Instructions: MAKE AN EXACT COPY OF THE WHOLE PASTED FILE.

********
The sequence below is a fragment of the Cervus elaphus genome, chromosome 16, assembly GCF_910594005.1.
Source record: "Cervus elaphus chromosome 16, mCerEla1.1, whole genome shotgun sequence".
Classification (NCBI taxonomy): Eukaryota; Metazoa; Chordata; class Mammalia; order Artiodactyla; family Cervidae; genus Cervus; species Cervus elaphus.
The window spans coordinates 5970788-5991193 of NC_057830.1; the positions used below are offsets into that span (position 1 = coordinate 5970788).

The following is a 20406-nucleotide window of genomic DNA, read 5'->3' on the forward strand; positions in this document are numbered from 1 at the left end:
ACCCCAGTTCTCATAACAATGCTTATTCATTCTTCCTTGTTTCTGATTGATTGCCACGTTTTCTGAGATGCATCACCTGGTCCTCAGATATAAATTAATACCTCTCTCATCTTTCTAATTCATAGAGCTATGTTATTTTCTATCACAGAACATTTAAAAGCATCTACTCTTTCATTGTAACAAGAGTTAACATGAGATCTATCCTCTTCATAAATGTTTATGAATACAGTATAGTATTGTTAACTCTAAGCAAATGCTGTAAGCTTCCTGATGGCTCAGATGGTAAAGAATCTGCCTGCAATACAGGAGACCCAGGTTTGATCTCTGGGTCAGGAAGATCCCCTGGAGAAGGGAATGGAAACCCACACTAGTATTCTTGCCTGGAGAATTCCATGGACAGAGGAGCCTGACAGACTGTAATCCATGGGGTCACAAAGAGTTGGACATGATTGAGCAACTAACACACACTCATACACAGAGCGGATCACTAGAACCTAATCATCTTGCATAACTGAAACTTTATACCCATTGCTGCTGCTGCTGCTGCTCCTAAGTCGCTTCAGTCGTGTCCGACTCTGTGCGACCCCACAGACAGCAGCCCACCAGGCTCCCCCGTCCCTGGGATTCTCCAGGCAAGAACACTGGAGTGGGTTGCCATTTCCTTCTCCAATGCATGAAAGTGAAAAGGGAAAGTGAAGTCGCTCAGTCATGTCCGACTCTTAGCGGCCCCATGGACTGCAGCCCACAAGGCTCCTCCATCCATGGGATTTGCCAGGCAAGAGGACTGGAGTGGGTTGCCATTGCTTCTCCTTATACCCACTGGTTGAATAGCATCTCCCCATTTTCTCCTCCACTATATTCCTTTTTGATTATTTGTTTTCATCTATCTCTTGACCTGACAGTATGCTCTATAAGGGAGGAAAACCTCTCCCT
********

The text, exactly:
The sequence below is a fragment of the Cervus elaphus genome, chromosome 16, assembly GCF_910594005.1.
Source record: "Cervus elaphus chromosome 16, mCerEla1.1, whole genome shotgun sequence".
Classification (NCBI taxonomy): Eukaryota; Metazoa; Chordata; class Mammalia; order Artiodactyla; family Cervidae; genus Cervus; species Cervus elaphus.
The window spans coordinates 5970788-5991193 of NC_057830.1; the positions used below are offsets into that span (position 1 = coordinate 5970788).

The following is a 20406-nucleotide window of genomic DNA, read 5'->3' on the forward strand; positions in this document are numbered from 1 at the left end:
ACCCCAGTTCTCATAACAATGCTTATTCATTCTTCCTTGTTTCTGATTGATTGCCACGTTTTCTGAGATGCATCACCTGGTCCTCAGATATAAATTAATACCTCTCTCATCTTTCTAATTCATAGAGCTATGTTATTTTCTATCACAGAACATTTAAAAGCATCTACTCTTTCATTGTAACAAGAGTTAACATGAGATCTATCCTCTTCATAAATGTTTATGAATACAGTATAGTATTGTTAACTCTAAGCAAATGCTGTAAGCTTCCTGATGGCTCAGATGGTAAAGAATCTGCCTGCAATACAGGAGACCCAGGTTTGATCTCTGGGTCAGGAAGATCCCCTGGAGAAGGGAATGGAAACCCACACTAGTATTCTTGCCTGGAGAATTCCATGGACAGAGGAGCCTGACAGACTGTAATCCATGGGGTCACAAAGAGTTGGACATGATTGAGCAACTAACACACACTCATACACAGAGCGGATCACTAGAACCTAATCATCTTGCATAACTGAAACTTTATACCCATTGCTGCTGCTGCTGCTGCTCCTAAGTCGCTTCAGTCGTGTCCGACTCTGTGCGACCCCACAGACAGCAGCCCACCAGGCTCCCCCGTCCCTGGGATTCTCCAGGCAAGAACACTGGAGTGGGTTGCCATTTCCTTCTCCAATGCATGAAAGTGAAAAGGGAAAGTGAAGTCGCTCAGTCATGTCCGACTCTTAGCGGCCCCATGGACTGCAGCCCACAAGGCTCCTCCATCCATGGGATTTGCCAGGCAAGAGGACTGGAGTGGGTTGCCATTGCTTCTCCTTATACCCACTGGTTGAATAGCATCTCCCCATTTTCTCCTCCACTATATTCCTTTTTGATTATTTGTTTTCATCTATCTCTTGACCTGACAGTATGCTCTATAAGGGAGGAAAACCTCTCCCT